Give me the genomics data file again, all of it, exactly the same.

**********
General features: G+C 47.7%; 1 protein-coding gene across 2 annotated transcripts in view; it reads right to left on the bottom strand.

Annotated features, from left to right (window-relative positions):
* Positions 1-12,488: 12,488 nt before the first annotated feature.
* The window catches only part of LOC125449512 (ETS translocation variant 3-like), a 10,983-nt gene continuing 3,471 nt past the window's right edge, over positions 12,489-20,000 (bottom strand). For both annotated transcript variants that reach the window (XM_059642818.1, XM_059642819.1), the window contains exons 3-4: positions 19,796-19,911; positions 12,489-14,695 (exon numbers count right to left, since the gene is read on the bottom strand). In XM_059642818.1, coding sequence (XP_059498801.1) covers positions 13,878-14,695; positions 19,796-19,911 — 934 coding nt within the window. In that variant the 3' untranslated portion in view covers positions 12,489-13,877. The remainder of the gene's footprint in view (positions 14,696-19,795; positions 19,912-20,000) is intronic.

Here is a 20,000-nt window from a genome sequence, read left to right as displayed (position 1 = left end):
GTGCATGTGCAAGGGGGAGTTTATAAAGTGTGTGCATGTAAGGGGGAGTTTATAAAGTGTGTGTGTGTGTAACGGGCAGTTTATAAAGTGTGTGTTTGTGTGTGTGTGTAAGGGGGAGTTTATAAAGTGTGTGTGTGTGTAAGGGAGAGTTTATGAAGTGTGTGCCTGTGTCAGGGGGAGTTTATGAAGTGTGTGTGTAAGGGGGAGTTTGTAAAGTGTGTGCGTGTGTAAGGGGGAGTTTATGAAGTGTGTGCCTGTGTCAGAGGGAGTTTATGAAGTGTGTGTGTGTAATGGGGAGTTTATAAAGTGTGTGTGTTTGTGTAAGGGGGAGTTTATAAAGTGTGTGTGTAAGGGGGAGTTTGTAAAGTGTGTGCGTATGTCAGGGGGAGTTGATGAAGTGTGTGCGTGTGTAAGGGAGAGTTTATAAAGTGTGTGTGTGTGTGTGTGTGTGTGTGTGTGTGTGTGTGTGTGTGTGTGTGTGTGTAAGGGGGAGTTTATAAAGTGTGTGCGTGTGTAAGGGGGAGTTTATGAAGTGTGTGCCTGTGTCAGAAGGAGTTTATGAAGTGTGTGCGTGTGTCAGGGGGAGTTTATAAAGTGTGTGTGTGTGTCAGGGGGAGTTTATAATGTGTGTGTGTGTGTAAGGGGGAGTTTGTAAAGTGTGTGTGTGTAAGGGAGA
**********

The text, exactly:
General features: G+C 47.7%; 1 protein-coding gene across 2 annotated transcripts in view; it reads right to left on the bottom strand.

Annotated features, from left to right (window-relative positions):
* Positions 1-12,488: 12,488 nt before the first annotated feature.
* The window catches only part of LOC125449512 (ETS translocation variant 3-like), a 10,983-nt gene continuing 3,471 nt past the window's right edge, over positions 12,489-20,000 (bottom strand). For both annotated transcript variants that reach the window (XM_059642818.1, XM_059642819.1), the window contains exons 3-4: positions 19,796-19,911; positions 12,489-14,695 (exon numbers count right to left, since the gene is read on the bottom strand). In XM_059642818.1, coding sequence (XP_059498801.1) covers positions 13,878-14,695; positions 19,796-19,911 — 934 coding nt within the window. In that variant the 3' untranslated portion in view covers positions 12,489-13,877. The remainder of the gene's footprint in view (positions 14,696-19,795; positions 19,912-20,000) is intronic.

Here is a 20,000-nt window from a genome sequence, read left to right as displayed (position 1 = left end):
GTGCATGTGCAAGGGGGAGTTTATAAAGTGTGTGCATGTAAGGGGGAGTTTATAAAGTGTGTGTGTGTGTAACGGGCAGTTTATAAAGTGTGTGTTTGTGTGTGTGTGTAAGGGGGAGTTTATAAAGTGTGTGTGTGTGTAAGGGAGAGTTTATGAAGTGTGTGCCTGTGTCAGGGGGAGTTTATGAAGTGTGTGTGTAAGGGGGAGTTTGTAAAGTGTGTGCGTGTGTAAGGGGGAGTTTATGAAGTGTGTGCCTGTGTCAGAGGGAGTTTATGAAGTGTGTGTGTGTAATGGGGAGTTTATAAAGTGTGTGTGTTTGTGTAAGGGGGAGTTTATAAAGTGTGTGTGTAAGGGGGAGTTTGTAAAGTGTGTGCGTATGTCAGGGGGAGTTGATGAAGTGTGTGCGTGTGTAAGGGAGAGTTTATAAAGTGTGTGTGTGTGTGTGTGTGTGTGTGTGTGTGTGTGTGTGTGTGTGTGTGTGTGTAAGGGGGAGTTTATAAAGTGTGTGCGTGTGTAAGGGGGAGTTTATGAAGTGTGTGCCTGTGTCAGAAGGAGTTTATGAAGTGTGTGCGTGTGTCAGGGGGAGTTTATAAAGTGTGTGTGTGTGTCAGGGGGAGTTTATAATGTGTGTGTGTGTGTAAGGGGGAGTTTGTAAAGTGTGTGTGTGTAAGGGAGA